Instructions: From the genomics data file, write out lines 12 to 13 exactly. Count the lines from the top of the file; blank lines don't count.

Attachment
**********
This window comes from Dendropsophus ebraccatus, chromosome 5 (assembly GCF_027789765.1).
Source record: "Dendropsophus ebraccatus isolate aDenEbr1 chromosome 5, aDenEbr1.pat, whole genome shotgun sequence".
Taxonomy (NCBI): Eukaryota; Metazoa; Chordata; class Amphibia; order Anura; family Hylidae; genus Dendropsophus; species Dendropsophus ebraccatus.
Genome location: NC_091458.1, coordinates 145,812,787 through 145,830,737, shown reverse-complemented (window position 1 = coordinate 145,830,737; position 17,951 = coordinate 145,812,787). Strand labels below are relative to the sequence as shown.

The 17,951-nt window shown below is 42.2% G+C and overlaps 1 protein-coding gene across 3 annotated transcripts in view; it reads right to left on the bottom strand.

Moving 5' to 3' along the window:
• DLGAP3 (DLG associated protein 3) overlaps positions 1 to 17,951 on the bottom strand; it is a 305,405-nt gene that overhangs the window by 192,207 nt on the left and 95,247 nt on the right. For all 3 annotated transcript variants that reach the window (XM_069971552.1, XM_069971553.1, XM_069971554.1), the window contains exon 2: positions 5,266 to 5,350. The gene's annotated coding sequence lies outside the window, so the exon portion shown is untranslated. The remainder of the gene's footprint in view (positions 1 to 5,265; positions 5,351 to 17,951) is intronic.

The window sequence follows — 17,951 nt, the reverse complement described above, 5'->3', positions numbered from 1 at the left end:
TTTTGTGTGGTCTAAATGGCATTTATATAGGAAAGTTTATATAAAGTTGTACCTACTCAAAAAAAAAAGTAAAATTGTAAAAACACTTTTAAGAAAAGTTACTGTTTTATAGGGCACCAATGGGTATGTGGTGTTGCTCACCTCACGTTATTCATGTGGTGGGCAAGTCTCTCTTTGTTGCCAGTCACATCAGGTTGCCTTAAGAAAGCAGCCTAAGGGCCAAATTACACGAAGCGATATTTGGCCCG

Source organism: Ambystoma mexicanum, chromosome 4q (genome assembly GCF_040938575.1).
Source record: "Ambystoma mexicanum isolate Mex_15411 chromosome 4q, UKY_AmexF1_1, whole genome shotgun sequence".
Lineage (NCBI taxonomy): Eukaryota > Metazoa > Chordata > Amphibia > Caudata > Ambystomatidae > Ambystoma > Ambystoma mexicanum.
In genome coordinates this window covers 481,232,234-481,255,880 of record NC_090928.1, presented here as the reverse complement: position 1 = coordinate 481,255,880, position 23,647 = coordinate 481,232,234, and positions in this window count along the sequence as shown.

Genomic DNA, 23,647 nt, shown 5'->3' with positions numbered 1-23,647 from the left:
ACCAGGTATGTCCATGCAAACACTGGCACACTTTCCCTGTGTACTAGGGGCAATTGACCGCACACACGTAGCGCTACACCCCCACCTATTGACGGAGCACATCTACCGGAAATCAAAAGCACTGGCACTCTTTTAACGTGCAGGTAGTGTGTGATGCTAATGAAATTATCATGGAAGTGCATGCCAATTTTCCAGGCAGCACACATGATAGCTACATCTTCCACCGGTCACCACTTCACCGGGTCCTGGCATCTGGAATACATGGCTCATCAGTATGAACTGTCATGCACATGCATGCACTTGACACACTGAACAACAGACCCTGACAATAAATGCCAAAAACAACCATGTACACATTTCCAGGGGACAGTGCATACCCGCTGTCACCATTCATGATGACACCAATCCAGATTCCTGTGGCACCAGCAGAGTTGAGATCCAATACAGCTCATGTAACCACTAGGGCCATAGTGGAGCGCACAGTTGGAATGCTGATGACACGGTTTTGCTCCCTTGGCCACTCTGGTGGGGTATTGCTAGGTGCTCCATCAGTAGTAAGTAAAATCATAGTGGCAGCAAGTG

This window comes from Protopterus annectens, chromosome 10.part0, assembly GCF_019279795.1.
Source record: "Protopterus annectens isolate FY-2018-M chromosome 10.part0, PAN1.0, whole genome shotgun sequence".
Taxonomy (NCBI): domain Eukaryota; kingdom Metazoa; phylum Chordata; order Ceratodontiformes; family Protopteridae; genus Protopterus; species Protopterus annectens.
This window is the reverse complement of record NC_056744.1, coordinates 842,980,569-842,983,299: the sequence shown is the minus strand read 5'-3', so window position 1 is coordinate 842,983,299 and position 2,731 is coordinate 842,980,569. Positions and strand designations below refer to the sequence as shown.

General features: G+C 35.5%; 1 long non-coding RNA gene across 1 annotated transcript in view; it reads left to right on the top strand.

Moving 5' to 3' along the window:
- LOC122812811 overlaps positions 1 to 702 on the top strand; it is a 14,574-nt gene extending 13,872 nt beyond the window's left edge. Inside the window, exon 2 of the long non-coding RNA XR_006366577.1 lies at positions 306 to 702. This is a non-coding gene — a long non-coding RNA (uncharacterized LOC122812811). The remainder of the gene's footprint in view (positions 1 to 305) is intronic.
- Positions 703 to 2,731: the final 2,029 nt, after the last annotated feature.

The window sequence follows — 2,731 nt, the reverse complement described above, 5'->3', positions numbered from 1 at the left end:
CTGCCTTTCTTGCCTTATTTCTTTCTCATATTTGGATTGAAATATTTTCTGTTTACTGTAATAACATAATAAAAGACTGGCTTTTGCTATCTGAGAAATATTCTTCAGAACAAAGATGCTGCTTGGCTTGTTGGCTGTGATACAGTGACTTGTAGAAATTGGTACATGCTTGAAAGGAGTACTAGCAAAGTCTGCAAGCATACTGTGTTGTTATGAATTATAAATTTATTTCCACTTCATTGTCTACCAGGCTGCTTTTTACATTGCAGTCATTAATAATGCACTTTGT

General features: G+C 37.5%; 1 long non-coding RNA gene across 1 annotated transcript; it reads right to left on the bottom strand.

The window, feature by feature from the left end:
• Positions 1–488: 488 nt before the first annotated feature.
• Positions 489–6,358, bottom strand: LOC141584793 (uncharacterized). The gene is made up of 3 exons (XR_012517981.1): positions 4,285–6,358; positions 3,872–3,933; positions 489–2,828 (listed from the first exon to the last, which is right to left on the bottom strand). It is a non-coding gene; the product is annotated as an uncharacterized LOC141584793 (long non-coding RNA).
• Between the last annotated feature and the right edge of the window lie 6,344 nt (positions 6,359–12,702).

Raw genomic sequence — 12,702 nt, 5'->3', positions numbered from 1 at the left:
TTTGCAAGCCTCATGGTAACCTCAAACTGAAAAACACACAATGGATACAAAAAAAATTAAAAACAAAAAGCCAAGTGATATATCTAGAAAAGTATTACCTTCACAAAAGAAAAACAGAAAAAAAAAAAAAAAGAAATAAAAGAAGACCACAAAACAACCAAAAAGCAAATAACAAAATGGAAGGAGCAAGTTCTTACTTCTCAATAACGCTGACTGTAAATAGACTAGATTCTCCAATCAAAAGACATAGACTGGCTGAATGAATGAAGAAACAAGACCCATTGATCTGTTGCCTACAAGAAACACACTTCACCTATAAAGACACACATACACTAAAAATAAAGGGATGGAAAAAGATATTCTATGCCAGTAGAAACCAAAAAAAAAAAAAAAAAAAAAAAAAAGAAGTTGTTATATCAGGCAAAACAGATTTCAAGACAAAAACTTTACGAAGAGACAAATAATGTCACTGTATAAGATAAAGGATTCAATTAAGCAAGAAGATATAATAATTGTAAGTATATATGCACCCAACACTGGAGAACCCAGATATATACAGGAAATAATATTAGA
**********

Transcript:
Lineage (NCBI taxonomy): Eukaryota > Metazoa > Chordata > Amphibia > Caudata > Ambystomatidae > Ambystoma > Ambystoma mexicanum.
In genome coordinates this window covers 481,232,234-481,255,880 of record NC_090928.1, presented here as the reverse complement: position 1 = coordinate 481,255,880, position 23,647 = coordinate 481,232,234, and positions in this window count along the sequence as shown.